Seed to Soul on Hudson Avenue is one of four cannabis retail stores in Salmon Arm that will be closed until they receive their licences to operate. (Jodi Brak/Salmon Arm Observer)

Shuswap pot shops close as cannabis becomes legal

One marijuana dispensary won’t require city approvals as on First Nations land

Business was brisk at Eden and Starbuds on Tuesday morning.

The marijuana dispensaries located on Lakeshore Drive NW in Salmon Arm were closing at the end of business hours on Oct. 16, as required by the province.

Starbuds manager Chris MacMillan says their application to sell marijuana is not 100 per cent complete as they are waiting for documents to arrive in the mail.

“We’re hoping to get it done as soon as possible and it’s hard to say how long we’ll be waiting,” he says, noting business was busy on Monday and Tuesday. “We will remain closed until we get our licence, which is a real shame because we have a large clientele.”

He says many of his customers do not buy products to get high, but more for medical purposes.

“Our plan is to re-open and we hope they look at us and say ‘you have followed the guidelines,’” says MacMillan, noting the cost to obtain a licence is about $10,000, and Starbuds’ application process is a bit different as the store is located on First Nations land.

Related: Starbuds sets up medicinal dispensary in Salmon Arm

“As far as I know, we’re not obliged to be under the city’s bylaws,” he says, something Kevin Pearson, the city’s director of development services, confirms.

MacMillan says he and staff considered remaining open, until the local RCMP advised them they could be charged with trafficking and the province would also deny them a licence as they would be operating illegally.

There was no answer at GreenLeaf, one of three other marijuana dispensaries in town, but MacMillan says they closed their doors, “at least temporarily,” on Oct. 1.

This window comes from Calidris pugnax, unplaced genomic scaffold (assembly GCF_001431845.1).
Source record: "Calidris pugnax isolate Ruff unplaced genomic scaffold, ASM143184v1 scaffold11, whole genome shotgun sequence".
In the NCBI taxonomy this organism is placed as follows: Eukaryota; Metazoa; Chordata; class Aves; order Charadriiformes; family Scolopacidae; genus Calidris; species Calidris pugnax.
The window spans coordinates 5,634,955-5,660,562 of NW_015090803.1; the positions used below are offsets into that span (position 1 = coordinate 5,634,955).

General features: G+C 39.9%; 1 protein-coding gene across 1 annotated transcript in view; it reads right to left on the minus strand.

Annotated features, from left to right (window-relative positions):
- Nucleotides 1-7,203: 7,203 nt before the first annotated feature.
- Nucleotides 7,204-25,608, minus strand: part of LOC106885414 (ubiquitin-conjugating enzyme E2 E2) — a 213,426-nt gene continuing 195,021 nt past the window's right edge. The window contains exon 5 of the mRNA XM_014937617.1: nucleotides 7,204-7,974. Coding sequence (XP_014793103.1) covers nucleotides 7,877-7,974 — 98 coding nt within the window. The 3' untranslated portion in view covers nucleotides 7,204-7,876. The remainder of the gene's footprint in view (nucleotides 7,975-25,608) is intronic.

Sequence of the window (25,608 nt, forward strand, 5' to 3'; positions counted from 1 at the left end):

Seed to Soul on Hudson Avenue was already closed Tuesday and had a sign on the door stating it would remain as such until further notice.

Clayton Beadle, regional manager at Eden, says Eden would be open for informational purposes only, from 10 a.m. to 5 p.m. Oct. 17 to 19 and on Oct. 22 and 23 next week.

When local cannabis retailers do open, their products will be restricted.

“It looks like edibles, topicals and concentrates will not be available until further regulations are provided by Health Canada,” says Beadle.

Eden supervisor Dawn Grey says local Eden staff are waiting to hear from the city and obtain their licence.

“We’re in the hurry up and wait phase,” she says.

And it’s likely they will be waiting a while longer.

Pearson says his department is currently processing three applications referred to them by the Provincial Liquor Cannabis Licensing Branch.

Related: Salmon Arm council adopts retail cannabis policy

“That’s where they start their applications; it’s almost like liquor licences and that’s how we’re handling it,” says Pearson, noting he spent the better part of last year developing a cannabis bylaw at Salmon Arm council’s request.

The bylaw spells out that any business that wishes to sell cannabis must adhere to federal and provincial laws and regulations, adhere to the city’s bylaws and regulations, and obtain city business licensing approval.

“It explains where these stores are supported and where they are not, what commercial zoning is required, and the procedures involved in processing these application within city hall,” Pearson says, pointing out all applications for a retail cannabis store are referred to council for approval. “It is a flexible policy. Council can support a store in an area where the policy does not support it, and council can also decide to not support a store where the policy supports it.”

Related: CSRD adopts cannabis policy

Like every other rezoning and development application, applications for a cannabis retail store go to the end of the queue and Pearson anticipates a six-week minimum time period for an application to get in front of council.

In terms of enforcement, Pearson says he understands the province is in the process of creating an enforcement unit.

The city’s bylaw officer might be involved as anyone operating illegally could be seen as being in breach of business licensing.

“That can lead to enforcement measures by the city; however, we would probably defer to the RCMP and the Provincial Enforcement Unit because, at the end of the day, these are provincial and federal regulations,” he adds.

Pearson says the city’s bylaw was derived with a great deal of public input.

“The public response to the policy and legalization was that over 80 per cent who responded to our survey were in favour of having the retail outlets,” he says. “One thing I can say, too, is the ones that have been open, we have not received any formal complaints.”


@SalmonArm
barb.brouwer@saobserver.net

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